Aeioux via Flickr (CC)*

I started thinking about using my hand as a notepad, as I did when I was a kid, and began noticing people with notes scrawled and scribbled on their hands. The manager of the local fish market had phone numbers running up the back of his hand in blue ball point. At the Bauhaus show at the Museum of Modern Art, a teacher ushered in a group of four young women and started talking about a weaving by Anni Albers; one whipped out a razor point pen and started taking notes on her hand. It’s a convenience that I overlooked for years until I needed to remember to take my laptop’s powercord to a meeting, and couldn’t find a post-it, so I wrote a note on my hand…

Sally Schneider
Sally Schneider

You can write anything you want a quick, impermanent reminder of:
flight information…
phone numbers…
things you see on the street…
notes from a museum…

The hand at the top are “tatoo’d” with track lyrics from an album called Handwriting by Khonnor: a photo for the cover artwork that never got used.

*With thanks to Aeioux for usage via Creative Commons.

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7 replies on “hand as notepad

  1. Recently at a crowded street fair I wrote my cell phone number on my kids’ hands in case god-forbid they got lost and couldn’t remember my phone number. Luckily, we didn’t need to use it!

  2. Stacey, that is a brilliant, simple idea that every parent should know. My hat’s off to you!

  3. After reading this last week, I drew on my hand this weekend–not a reminder, but a small piece of art that made me smile with remembrance of doing the same when I was a kid. It was a great way to doodle while I was in class then, and it turns out it still is . . . in grad school this time.

  4. I LOVE this. Once waiting in an airport I wrote a line from an Anne Sexton poem I’d been reading on the palm of my hand, and I’ve also traced my feet in my journal and then created a map of the places they’d been on them. Thanks for a great blog.

  5. The juxtaposition of the ‘power cord’ written on the hand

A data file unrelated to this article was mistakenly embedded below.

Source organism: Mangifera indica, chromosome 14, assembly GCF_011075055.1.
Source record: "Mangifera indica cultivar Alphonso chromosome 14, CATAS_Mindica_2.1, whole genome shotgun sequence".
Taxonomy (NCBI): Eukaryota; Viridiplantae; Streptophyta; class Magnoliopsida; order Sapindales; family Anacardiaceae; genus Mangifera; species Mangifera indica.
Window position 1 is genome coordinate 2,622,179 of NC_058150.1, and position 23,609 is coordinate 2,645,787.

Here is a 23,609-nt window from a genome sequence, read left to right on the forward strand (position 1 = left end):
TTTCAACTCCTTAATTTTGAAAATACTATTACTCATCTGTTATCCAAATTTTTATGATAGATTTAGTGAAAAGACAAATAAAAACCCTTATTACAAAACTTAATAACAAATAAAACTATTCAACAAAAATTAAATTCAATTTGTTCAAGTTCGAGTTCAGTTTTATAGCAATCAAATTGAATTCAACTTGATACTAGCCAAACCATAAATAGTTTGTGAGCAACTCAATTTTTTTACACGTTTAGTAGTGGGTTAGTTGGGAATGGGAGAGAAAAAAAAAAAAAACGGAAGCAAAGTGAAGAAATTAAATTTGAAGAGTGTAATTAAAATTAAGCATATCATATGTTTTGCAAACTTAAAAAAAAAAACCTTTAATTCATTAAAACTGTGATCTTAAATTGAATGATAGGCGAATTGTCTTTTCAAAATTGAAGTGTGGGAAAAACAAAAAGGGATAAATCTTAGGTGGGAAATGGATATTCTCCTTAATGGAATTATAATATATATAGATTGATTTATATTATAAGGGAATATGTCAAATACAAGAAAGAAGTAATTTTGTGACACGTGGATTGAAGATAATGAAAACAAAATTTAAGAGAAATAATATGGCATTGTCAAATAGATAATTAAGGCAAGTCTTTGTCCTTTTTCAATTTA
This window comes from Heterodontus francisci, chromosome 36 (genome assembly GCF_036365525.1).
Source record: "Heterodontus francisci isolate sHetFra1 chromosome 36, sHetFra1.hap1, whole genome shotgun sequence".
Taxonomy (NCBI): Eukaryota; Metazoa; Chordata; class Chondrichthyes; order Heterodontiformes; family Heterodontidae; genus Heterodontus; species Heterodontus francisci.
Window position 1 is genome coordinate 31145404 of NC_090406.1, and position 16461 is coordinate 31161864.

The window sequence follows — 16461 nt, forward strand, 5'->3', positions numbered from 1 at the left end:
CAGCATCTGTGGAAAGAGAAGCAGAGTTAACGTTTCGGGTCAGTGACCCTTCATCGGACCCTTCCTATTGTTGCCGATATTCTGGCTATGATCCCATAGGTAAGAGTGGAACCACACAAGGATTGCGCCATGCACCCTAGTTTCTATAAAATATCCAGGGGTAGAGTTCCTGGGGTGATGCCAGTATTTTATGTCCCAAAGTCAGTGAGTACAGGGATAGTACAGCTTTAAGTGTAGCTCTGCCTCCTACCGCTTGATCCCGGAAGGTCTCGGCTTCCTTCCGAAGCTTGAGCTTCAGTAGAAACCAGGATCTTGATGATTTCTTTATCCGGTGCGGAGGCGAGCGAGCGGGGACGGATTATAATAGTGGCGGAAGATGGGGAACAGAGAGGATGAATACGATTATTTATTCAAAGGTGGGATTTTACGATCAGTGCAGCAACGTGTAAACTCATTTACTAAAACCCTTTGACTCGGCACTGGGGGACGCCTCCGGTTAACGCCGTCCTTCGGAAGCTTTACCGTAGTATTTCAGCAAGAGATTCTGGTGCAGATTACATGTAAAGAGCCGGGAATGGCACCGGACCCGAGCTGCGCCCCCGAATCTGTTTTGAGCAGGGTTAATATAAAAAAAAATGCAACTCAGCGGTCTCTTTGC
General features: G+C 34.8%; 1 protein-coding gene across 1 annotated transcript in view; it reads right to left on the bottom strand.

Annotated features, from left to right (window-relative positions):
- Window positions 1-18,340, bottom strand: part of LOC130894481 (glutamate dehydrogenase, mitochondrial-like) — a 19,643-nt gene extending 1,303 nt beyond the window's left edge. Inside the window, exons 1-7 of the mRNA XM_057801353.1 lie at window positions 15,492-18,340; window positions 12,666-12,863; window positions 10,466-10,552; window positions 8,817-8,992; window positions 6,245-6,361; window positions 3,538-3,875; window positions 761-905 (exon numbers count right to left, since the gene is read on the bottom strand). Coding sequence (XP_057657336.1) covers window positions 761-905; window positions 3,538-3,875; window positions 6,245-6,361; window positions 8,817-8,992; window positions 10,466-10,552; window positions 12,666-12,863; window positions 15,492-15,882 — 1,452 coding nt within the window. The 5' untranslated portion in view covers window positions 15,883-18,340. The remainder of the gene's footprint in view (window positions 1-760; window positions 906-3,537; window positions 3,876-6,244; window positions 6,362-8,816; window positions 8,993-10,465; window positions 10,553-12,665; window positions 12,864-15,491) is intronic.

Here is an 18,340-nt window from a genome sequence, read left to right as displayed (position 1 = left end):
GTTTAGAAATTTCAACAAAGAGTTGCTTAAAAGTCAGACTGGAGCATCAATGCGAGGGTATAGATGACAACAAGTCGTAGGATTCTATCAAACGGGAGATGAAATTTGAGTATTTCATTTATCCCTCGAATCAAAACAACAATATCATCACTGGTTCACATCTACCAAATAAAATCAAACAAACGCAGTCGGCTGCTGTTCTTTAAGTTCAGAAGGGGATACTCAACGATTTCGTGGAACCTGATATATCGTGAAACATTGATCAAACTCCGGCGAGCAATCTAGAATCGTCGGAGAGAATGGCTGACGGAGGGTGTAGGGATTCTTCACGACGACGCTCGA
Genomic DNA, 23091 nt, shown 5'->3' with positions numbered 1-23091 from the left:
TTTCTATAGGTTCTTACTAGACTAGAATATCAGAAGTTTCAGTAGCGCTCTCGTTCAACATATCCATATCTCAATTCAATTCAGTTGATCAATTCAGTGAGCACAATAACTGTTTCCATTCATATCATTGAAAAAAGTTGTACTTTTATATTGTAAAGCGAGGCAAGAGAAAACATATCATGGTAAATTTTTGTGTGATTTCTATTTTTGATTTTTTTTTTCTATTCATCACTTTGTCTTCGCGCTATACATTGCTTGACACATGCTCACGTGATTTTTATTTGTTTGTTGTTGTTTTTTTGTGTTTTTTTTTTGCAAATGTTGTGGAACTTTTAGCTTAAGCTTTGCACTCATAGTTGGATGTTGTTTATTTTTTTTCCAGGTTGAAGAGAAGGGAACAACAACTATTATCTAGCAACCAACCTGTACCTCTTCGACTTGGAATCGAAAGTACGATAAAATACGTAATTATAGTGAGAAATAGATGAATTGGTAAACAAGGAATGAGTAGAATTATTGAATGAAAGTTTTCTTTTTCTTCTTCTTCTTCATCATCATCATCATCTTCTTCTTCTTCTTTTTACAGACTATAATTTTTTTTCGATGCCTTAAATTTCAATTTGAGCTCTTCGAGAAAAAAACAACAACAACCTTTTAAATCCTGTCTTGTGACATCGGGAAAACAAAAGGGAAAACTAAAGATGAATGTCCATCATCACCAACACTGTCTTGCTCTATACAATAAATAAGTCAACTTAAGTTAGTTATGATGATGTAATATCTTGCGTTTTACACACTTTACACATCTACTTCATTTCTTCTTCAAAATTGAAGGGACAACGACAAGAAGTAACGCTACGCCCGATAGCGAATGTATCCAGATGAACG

made me laugh. It is the perfect metaphor for the greatest of ironies.

  6. I just wrote a quick note on my hand, and it made me wonder whether anyone else might find it a useful strategy too. Then I came across your blog post, to which I agree it is such an excellent idea this!

    The best thing about our hands is unlike pieces of paper, they’re always with us and never get lost. So to have reminders written on where we see them constantly is an ideal way to remember things. That I find particularly relaxing and reassuring.

    For some reason I’ve found certain shades of permanent marker seem to stay on the skin for longer too. Orange is one example that seems to work well. So as a tip, I recommend getting a pack of non-toxic fine tip markers (I use the brand which sounds like a sharp pointed pie) and experiment drawing parallel lines or equally sized shapes on your hand. Even one’s arm can go well for this experiment too, or wherever you fancy. It’s totally up to you.

    Next this next step might sound silly. But after 30 mins or so, try and wash it all off entirely. Then see which remaining coloured inks are most visible. These will be best colours to use for making notes, since they’re the sturdiest of the pack. This is due to certain pigments which somehow form a stronger bond with our skin. The advantage is not only will the ink stay where we want it for longer, but doesn’t risk staining one’s clothes, or pillow and bed sheets during the night!

    Also it’s not like a tattoo which stays on forever. That would be counterproductive as we’d get used to the reminder. Since our skin’s top layer continually renews itself, that’s how the ink comes off in a day or three (even with “permanent” marker pens). Additionally it seems our palms (at least mine) hold the ink for longer than the backs, and that’s useful if wanting to make more discrete notes.

    And as for anyone who thinks it’s a bit childish making notes on our hands, that’s fine. But just make sure to not forget or misplace that sticky note next time… 😉

  7. ^ Oops!

    Paragraph spacing didn’t seem to work, sorry for the wall of text.

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